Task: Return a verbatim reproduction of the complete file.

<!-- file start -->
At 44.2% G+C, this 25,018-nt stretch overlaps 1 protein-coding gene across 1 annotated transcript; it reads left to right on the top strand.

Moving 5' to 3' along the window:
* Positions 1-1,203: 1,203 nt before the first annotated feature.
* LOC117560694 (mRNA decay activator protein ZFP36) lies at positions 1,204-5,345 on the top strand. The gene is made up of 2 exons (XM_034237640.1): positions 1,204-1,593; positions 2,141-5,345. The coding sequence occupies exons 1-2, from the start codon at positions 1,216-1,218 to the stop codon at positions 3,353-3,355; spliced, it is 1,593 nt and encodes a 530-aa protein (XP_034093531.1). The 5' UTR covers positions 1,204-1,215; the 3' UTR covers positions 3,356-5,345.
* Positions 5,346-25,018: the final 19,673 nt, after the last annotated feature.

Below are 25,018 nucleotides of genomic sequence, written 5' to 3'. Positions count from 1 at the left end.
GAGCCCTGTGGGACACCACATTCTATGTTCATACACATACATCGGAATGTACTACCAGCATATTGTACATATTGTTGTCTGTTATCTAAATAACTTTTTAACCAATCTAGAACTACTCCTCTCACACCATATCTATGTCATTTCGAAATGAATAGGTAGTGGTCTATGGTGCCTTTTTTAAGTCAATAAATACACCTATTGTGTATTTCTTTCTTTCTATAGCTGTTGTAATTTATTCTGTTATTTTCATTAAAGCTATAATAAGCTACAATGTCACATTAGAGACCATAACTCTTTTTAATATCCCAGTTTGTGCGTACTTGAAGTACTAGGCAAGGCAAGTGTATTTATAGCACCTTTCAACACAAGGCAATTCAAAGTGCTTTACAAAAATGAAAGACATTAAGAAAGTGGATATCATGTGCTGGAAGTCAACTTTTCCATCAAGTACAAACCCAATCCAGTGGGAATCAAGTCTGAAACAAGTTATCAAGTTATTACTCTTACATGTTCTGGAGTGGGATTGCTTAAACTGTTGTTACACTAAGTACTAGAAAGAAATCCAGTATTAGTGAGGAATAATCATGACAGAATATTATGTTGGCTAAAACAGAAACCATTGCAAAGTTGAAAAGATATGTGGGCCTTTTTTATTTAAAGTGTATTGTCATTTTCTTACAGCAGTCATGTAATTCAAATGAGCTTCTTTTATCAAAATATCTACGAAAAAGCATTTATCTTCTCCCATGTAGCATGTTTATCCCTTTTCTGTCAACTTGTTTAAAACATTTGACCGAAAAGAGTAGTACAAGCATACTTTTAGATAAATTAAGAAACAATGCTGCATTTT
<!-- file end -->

At 44.2% G+C, this 25,018-nt stretch overlaps 1 protein-coding gene across 1 annotated transcript; it reads left to right on the top strand.

Moving 5' to 3' along the window:
* Positions 1-1,203: 1,203 nt before the first annotated feature.
* LOC117560694 (mRNA decay activator protein ZFP36) lies at positions 1,204-5,345 on the top strand. The gene is made up of 2 exons (XM_034237640.1): positions 1,204-1,593; positions 2,141-5,345. The coding sequence occupies exons 1-2, from the start codon at positions 1,216-1,218 to the stop codon at positions 3,353-3,355; spliced, it is 1,593 nt and encodes a 530-aa protein (XP_034093531.1). The 5' UTR covers positions 1,204-1,215; the 3' UTR covers positions 3,356-5,345.
* Positions 5,346-25,018: the final 19,673 nt, after the last annotated feature.

Below are 25,018 nucleotides of genomic sequence, written 5' to 3'. Positions count from 1 at the left end.
GAGCCCTGTGGGACACCACATTCTATGTTCATACACATACATCGGAATGTACTACCAGCATATTGTACATATTGTTGTCTGTTATCTAAATAACTTTTTAACCAATCTAGAACTACTCCTCTCACACCATATCTATGTCATTTCGAAATGAATAGGTAGTGGTCTATGGTGCCTTTTTTAAGTCAATAAATACACCTATTGTGTATTTCTTTCTTTCTATAGCTGTTGTAATTTATTCTGTTATTTTCATTAAAGCTATAATAAGCTACAATGTCACATTAGAGACCATAACTCTTTTTAATATCCCAGTTTGTGCGTACTTGAAGTACTAGGCAAGGCAAGTGTATTTATAGCACCTTTCAACACAAGGCAATTCAAAGTGCTTTACAAAAATGAAAGACATTAAGAAAGTGGATATCATGTGCTGGAAGTCAACTTTTCCATCAAGTACAAACCCAATCCAGTGGGAATCAAGTCTGAAACAAGTTATCAAGTTATTACTCTTACATGTTCTGGAGTGGGATTGCTTAAACTGTTGTTACACTAAGTACTAGAAAGAAATCCAGTATTAGTGAGGAATAATCATGACAGAATATTATGTTGGCTAAAACAGAAACCATTGCAAAGTTGAAAAGATATGTGGGCCTTTTTTATTTAAAGTGTATTGTCATTTTCTTACAGCAGTCATGTAATTCAAATGAGCTTCTTTTATCAAAATATCTACGAAAAAGCATTTATCTTCTCCCATGTAGCATGTTTATCCCTTTTCTGTCAACTTGTTTAAAACATTTGACCGAAAAGAGTAGTACAAGCATACTTTTAGATAAATTAAGAAACAATGCTGCATTTT